Perth Western Australia
It’s not often that I am tempted to start writing an article before starting out, but this trip is an exception to that rule.
We have been steadily planning and booking for this trip for at least the last six months or so, making this cruise booking here; that hotel booking there; buying train ticket here and so on. Doing it this way helps to spread the costs of such a trip and makes sure that by the time you actually leave most of the trip is paid for.
This trip is no different. Our aim is to spend a month in Berlin catching up with Pippa and Tara and hopefully seeing one of Tara’s new shows. To get there we found ourselves a Costa repositioning cruise starting from the Isle of Reunion and thence travelling via Mauritius, the Seychelles and so on up into the Mediterranean via the Suez canal and make a few more stops around the Greek islands on the way to Venice and then via the south of Spain to Berlin. Looks really good!
And then the Coronavirus happens. All is well until cases started to appear in Italy. In Northern Italy, just near Venice. And so the first casualty of our trip appears.
Oh dear – what to do? First things first, check the travel insurance and read the small print. Sure enough … there in the small print under “We will not pay for” is clearly written
“Claims caused by, or claims arising from, an epidemic, pandemic or outbreak of a contagious disease or any derivative or mutation of such viruses, or the threat or perceived threat of any of these”.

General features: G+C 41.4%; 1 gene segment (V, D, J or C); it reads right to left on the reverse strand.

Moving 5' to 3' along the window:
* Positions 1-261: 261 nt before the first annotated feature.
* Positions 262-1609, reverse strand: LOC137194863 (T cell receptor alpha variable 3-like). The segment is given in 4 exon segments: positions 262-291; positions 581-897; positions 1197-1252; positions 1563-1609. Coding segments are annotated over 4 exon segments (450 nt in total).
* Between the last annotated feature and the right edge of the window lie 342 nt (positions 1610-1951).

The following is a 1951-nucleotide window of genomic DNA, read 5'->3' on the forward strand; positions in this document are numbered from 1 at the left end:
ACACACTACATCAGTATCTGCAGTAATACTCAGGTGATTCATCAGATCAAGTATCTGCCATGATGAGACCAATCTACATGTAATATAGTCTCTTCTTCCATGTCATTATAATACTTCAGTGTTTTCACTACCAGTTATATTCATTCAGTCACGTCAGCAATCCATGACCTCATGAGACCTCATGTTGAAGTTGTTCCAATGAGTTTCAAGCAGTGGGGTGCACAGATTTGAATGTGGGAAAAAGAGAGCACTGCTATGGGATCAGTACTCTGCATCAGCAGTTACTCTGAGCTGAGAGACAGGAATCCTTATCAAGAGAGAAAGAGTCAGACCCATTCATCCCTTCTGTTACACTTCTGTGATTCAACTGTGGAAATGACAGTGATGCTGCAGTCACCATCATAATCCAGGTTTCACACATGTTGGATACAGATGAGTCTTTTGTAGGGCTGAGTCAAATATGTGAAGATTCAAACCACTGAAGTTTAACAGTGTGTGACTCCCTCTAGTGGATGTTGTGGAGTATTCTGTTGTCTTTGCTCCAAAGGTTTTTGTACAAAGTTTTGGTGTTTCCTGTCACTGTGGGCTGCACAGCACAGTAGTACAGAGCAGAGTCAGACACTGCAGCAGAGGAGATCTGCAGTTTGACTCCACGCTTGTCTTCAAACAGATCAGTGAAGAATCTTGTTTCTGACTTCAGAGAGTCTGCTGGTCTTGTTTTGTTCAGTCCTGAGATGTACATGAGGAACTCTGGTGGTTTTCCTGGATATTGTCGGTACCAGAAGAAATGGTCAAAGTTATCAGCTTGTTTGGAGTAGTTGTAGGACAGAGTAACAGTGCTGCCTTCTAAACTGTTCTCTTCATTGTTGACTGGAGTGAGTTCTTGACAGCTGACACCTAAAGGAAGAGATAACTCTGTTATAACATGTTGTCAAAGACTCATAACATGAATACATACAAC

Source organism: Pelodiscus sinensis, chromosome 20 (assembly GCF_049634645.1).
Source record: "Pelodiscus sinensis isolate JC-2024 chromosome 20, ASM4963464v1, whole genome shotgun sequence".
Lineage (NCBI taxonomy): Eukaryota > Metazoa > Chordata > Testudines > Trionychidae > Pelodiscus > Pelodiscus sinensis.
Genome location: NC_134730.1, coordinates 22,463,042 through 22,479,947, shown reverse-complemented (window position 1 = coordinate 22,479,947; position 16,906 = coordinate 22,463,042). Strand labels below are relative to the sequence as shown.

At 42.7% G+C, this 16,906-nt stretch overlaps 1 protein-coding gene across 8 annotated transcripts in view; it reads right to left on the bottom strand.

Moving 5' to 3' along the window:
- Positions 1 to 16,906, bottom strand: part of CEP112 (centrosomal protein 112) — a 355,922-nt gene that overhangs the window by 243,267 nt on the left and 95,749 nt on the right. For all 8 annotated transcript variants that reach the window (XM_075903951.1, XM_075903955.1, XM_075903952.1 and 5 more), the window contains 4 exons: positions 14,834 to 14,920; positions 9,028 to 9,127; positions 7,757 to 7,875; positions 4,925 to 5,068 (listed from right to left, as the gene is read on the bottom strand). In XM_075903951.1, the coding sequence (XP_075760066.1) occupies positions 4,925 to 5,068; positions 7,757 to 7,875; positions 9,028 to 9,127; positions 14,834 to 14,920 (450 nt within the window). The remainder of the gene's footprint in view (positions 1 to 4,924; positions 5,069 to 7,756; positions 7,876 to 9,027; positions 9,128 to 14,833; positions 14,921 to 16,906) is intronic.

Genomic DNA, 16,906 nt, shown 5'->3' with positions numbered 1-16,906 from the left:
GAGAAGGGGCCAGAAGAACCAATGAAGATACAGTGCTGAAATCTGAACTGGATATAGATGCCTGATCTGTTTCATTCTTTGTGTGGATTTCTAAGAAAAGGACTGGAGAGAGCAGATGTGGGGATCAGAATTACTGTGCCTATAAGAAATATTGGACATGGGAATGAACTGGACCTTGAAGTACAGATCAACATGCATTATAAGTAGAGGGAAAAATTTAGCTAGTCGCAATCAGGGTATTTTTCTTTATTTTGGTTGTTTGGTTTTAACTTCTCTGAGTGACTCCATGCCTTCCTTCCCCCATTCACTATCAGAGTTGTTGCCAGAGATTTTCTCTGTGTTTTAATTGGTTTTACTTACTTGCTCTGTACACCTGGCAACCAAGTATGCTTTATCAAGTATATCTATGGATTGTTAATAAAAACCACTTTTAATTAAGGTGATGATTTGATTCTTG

Oh dear! What to do? We can’t cancel the whole trip because, apart from losing all the money, the German family we are exchanging houses with are spending the whole ten weeks of the time in our house and are due to arrive here at any moment so we can’t really abandon the trip at this stage.
Oh dear! What to do? Cancel a few things to start with. Get a refund on one train ticket; cancel a couple of hotel bookings. Can’t cancel the booked flights within europe since they are not flexible so those are down the drain.
Oh dear! What to do? Well how about we get off in Corfu instead of Venice, spend a week there and then go directly to Berlin? Sounds like a plan and a sort of win win. We can get four days in a hotel plus a car for the same price as the one night in Venice we had booked. Ok … not so bad, lets go with that!